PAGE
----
It makes sense to assume that a global company is a company that does business all over the world, but in reality, there aren’t many companies in the world that can boast of having a business presence in every major country. Actually, they probably can be numbered on the fingers of both hands. The global company definition, therefore, should be a little more lenient to accommodate this fact, which would enable more companies to call themselves global companies.

Realistically, expanding to even just one additional country is a lot of work and is therefore a great achievement. To be a global company, you need to introduce not only your products or services but also your company to people who live in other countries. You need to conduct significant research to figure out which country is your best choice for expansion and how to introduce yourself.

The overriding reason to go global, of course, is to improve your potential for expansion and growth. Globalization has been a major development in the early 21st century, as companies are taking advantage of opportunities to grow beyond domestic borders. Despite challenges, including transportation and logistics, supplier costs, variable marketing strategies and cultural uncertainty, global companies have some significant advantages over local businesses. These include more diverse and cost-effective revenue streams, resources, suppliers and labour.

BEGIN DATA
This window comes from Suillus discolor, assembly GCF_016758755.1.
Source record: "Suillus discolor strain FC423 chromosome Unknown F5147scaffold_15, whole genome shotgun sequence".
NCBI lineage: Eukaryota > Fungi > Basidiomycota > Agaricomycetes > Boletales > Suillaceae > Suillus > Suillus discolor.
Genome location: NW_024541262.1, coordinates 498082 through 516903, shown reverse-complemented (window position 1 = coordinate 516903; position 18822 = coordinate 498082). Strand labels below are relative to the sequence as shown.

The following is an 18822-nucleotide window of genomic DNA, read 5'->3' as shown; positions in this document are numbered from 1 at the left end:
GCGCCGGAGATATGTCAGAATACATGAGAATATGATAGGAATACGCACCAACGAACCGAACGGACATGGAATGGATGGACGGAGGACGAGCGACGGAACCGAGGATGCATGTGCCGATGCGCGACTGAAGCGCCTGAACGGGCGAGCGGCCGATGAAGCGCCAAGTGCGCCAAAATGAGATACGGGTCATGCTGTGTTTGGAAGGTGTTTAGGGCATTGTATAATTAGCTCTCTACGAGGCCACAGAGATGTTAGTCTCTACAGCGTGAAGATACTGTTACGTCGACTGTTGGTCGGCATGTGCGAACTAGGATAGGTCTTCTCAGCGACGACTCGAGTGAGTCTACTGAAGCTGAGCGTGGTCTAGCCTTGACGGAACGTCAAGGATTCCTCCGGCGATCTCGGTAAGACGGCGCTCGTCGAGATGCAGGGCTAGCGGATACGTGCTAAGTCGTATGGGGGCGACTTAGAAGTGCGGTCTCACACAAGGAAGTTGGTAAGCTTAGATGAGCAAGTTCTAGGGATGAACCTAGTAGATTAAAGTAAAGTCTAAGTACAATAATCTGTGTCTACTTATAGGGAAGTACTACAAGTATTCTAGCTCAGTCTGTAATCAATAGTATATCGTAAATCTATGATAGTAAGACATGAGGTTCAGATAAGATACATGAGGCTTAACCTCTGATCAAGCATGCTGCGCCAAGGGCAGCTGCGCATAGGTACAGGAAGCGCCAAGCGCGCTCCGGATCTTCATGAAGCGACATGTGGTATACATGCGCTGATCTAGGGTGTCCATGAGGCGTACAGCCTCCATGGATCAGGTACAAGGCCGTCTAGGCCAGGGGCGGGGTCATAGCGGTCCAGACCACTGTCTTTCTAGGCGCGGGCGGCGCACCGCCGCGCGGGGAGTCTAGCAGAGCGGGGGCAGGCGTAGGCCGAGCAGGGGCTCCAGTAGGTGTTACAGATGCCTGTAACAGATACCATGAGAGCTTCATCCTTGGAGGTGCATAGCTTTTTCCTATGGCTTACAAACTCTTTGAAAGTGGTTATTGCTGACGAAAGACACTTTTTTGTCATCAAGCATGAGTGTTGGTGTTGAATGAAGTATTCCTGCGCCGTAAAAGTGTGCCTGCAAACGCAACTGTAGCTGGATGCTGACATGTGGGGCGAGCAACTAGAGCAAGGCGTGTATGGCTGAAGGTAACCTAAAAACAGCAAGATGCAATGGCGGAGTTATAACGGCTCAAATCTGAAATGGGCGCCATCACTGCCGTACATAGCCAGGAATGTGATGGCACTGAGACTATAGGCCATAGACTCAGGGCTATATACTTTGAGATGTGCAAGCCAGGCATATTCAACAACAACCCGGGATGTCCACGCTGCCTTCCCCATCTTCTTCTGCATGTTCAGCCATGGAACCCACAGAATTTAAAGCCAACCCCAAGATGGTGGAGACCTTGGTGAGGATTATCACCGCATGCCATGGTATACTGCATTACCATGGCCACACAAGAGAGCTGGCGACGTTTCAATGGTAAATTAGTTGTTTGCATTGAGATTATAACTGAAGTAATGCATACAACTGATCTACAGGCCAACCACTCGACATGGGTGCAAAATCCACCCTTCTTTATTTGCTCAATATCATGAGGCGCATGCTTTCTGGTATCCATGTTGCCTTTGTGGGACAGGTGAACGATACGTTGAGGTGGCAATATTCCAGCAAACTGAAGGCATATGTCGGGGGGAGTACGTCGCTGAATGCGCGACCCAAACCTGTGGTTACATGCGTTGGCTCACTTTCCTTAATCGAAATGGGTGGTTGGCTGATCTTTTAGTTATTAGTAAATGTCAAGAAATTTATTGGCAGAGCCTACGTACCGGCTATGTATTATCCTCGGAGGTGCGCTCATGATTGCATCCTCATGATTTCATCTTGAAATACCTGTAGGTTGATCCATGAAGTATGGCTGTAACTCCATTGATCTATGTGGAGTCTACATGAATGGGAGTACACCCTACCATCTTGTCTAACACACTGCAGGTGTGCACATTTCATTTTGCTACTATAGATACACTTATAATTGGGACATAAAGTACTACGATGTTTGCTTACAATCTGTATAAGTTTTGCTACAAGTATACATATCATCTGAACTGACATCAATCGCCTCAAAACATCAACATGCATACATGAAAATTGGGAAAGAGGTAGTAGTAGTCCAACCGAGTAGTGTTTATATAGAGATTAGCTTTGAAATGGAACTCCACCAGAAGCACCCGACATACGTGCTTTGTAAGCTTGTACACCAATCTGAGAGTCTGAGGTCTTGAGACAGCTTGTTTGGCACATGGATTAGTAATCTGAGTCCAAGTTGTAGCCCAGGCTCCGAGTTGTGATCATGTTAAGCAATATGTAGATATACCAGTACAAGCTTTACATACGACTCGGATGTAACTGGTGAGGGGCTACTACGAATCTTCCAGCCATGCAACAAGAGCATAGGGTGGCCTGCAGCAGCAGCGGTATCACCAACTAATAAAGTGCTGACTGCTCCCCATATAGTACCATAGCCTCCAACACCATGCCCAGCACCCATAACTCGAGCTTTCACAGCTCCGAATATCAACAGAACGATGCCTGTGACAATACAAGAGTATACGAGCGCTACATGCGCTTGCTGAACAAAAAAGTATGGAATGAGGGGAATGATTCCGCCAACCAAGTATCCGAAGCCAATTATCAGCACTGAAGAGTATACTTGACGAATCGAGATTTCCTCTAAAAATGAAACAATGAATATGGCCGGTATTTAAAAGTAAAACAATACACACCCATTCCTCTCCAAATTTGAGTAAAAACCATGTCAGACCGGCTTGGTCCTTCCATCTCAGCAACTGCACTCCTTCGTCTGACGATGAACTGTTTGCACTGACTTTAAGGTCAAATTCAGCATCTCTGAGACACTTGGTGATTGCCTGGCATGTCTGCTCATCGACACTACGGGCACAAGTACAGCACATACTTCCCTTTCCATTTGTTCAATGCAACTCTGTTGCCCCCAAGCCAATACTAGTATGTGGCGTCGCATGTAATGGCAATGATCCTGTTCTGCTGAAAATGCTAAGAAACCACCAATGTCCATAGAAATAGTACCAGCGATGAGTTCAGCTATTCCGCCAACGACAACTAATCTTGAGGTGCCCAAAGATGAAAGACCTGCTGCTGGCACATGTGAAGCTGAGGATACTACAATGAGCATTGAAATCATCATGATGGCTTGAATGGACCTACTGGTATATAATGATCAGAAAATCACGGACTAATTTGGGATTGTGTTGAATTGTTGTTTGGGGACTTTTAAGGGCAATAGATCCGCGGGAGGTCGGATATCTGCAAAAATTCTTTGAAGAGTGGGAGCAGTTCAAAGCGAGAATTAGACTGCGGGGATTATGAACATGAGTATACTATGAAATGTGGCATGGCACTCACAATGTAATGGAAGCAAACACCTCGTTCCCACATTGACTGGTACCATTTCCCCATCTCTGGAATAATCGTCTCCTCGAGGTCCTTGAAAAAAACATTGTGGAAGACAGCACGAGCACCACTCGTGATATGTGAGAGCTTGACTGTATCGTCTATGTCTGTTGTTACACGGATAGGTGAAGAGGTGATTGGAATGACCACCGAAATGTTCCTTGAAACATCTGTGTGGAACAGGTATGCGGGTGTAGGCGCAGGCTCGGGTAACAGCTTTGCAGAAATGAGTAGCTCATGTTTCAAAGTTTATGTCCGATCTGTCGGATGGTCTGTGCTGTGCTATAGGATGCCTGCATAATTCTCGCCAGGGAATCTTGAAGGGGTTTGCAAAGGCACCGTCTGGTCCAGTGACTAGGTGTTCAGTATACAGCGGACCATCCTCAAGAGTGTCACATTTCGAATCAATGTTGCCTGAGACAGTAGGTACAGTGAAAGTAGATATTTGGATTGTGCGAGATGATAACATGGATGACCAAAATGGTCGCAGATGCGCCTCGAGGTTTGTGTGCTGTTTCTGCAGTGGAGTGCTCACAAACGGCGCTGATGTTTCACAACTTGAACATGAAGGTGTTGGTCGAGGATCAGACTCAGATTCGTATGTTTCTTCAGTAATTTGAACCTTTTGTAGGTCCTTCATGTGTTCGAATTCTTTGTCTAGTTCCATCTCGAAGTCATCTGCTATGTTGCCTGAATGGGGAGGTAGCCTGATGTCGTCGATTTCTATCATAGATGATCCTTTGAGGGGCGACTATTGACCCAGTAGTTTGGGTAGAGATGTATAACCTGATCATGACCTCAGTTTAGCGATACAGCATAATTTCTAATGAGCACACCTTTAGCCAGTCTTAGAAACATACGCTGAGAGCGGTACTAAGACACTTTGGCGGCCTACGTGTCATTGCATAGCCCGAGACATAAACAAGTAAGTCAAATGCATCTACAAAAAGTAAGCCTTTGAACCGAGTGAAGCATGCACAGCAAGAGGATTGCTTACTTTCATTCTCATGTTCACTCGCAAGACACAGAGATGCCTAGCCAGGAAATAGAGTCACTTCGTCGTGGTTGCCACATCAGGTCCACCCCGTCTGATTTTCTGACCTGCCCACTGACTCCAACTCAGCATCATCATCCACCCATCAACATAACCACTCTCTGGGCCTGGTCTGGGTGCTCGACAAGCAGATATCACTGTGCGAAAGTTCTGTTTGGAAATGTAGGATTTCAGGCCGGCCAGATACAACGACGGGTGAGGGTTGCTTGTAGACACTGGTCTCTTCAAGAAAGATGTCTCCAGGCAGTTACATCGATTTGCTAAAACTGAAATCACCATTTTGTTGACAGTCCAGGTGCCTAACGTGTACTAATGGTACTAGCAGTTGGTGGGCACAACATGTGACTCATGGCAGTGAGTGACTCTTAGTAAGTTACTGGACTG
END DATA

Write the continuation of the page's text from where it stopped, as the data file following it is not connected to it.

Graphic Global Companies

If you’re on the fence about taking your company global, consider these five benefits of international business expansion.

1. More Revenue Streams

A primary motive to become global is to gain access to new sources of revenue. Companies that have saturated their local markets and dried up growth opportunities close to home can turn to global expansion to grow their business. A company that operates in a single country has access to a market measured in the millions, while companies operating on a global scale can reach billions of potential customers.

Successful navigation in multiple national markets provides a much broader customer base from which you can generate business. Creating new revenue while minimizing costs is key to earning profits.